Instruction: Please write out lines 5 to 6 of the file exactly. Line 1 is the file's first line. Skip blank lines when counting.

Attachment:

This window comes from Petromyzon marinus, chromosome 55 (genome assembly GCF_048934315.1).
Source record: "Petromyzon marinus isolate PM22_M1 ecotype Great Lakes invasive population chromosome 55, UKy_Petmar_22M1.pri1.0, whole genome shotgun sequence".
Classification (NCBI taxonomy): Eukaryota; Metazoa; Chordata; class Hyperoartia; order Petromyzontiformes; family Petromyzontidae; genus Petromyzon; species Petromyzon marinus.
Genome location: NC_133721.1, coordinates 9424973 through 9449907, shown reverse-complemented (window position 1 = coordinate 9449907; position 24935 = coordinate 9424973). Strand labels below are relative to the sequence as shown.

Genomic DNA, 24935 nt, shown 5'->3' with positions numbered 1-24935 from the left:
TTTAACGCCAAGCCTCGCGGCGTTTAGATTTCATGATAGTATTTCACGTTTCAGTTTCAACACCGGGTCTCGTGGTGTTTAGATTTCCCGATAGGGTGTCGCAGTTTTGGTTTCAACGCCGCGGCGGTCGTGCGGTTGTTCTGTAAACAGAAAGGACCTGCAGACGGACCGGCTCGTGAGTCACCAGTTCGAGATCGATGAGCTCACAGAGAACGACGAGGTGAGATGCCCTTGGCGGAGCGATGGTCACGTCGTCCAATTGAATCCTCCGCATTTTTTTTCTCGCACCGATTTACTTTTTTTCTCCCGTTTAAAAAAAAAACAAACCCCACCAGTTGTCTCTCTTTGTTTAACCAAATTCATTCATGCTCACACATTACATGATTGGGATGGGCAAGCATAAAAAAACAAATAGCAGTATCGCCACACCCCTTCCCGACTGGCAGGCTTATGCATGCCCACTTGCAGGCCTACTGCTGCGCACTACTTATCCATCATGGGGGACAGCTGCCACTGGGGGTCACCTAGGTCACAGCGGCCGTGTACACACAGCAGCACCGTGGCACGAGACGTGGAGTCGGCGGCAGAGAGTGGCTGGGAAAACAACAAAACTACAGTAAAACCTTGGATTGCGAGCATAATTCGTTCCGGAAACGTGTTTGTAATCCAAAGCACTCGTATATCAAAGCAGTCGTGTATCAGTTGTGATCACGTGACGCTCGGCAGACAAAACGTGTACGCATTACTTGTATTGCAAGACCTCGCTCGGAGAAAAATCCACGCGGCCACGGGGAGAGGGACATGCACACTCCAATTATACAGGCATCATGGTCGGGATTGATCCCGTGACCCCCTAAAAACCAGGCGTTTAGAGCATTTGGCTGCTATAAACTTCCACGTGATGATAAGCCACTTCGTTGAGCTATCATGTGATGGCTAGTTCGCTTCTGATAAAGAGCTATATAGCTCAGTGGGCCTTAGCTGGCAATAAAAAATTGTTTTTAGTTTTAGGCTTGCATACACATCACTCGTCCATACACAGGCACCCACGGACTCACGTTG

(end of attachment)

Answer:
Genomic DNA, 24935 nt, shown 5'->3' with positions numbered 1-24935 from the left:
TTTAACGCCAAGCCTCGCGGCGTTTAGATTTCATGATAGTATTTCACGTTTCAGTTTCAACACCGGGTCTCGTGGTGTTTAGATTTCCCGATAGGGTGTCGCAGTTTTGGTTTCAACGCCGCGGCGGTCGTGCGGTTGTTCTGTAAACAGAAAGGACCTGCAGACGGACCGGCTCGTGAGTCACCAGTTCGAGATCGATGAGCTCACAGAGAACGACGAGGTGAGATGCCCTTGGCGGAGCGATGGTCACGTCGTCCAATTGAATCCTCCGCATTTTTTTTCTCGCACCGATTTACTTTTTTTCTCCCGTTTAAAAAAAAAACAAACCCCACCAGTTGTCTCTCTTTGTTTAACCAAATTCATTCATGCTCACACATTACATGATTGGGATGGGCAAGCATAAAAAAACAAATAGCAGTATCGCCACACCCCTTCCCGACTGGCAGGCTTATGCATGCCCACTTGCAGGCCTACTGCTGCGCACTACTTATCCATCATGGGGGACAGCTGCCACTGGGGGTCACCTAGGTCACAGCGGCCGTGTACACACAGCAGCACCGTGGCACGAGACGTGGAGTCGGCGGCAGAGAGTGGCTGGGAAAACAACAAAACTACAGTAAAACCTTGGATTGCGAGCATAATTCGTTCCGGAAACGTGTTTGTAATCCAAAGCACTCGTATATCAAAGCAGTCGTGTATCAGTTGTGATCACGTGACGCTCGGCAGACAAAACGTGTACGCATTACTTGTATTGCAAGACCTCGCTCGGAGAAAAATCCACGCGGCCACGGGGAGAGGGACATGCACACTCCAATTATACAGGCATCATGGTCGGGATTGATCCCGTGACCCCCTAAAAACCAGGCGTTTAGAGCATTTGGCTGCTATAAACTTCCACGTGATGATAAGCCACTTCGTTGAGCTATCATGTGATGGCTAGTTCGCTTCTGATAAAGAGCTATATAGCTCAGTGGGCCTTAGCTGGCAATAAAAAATTGTTTTTAGTTTTAGGCTTGCATACACATCACTCGTCCATACACAGGCACCCACGGACTCACGTTG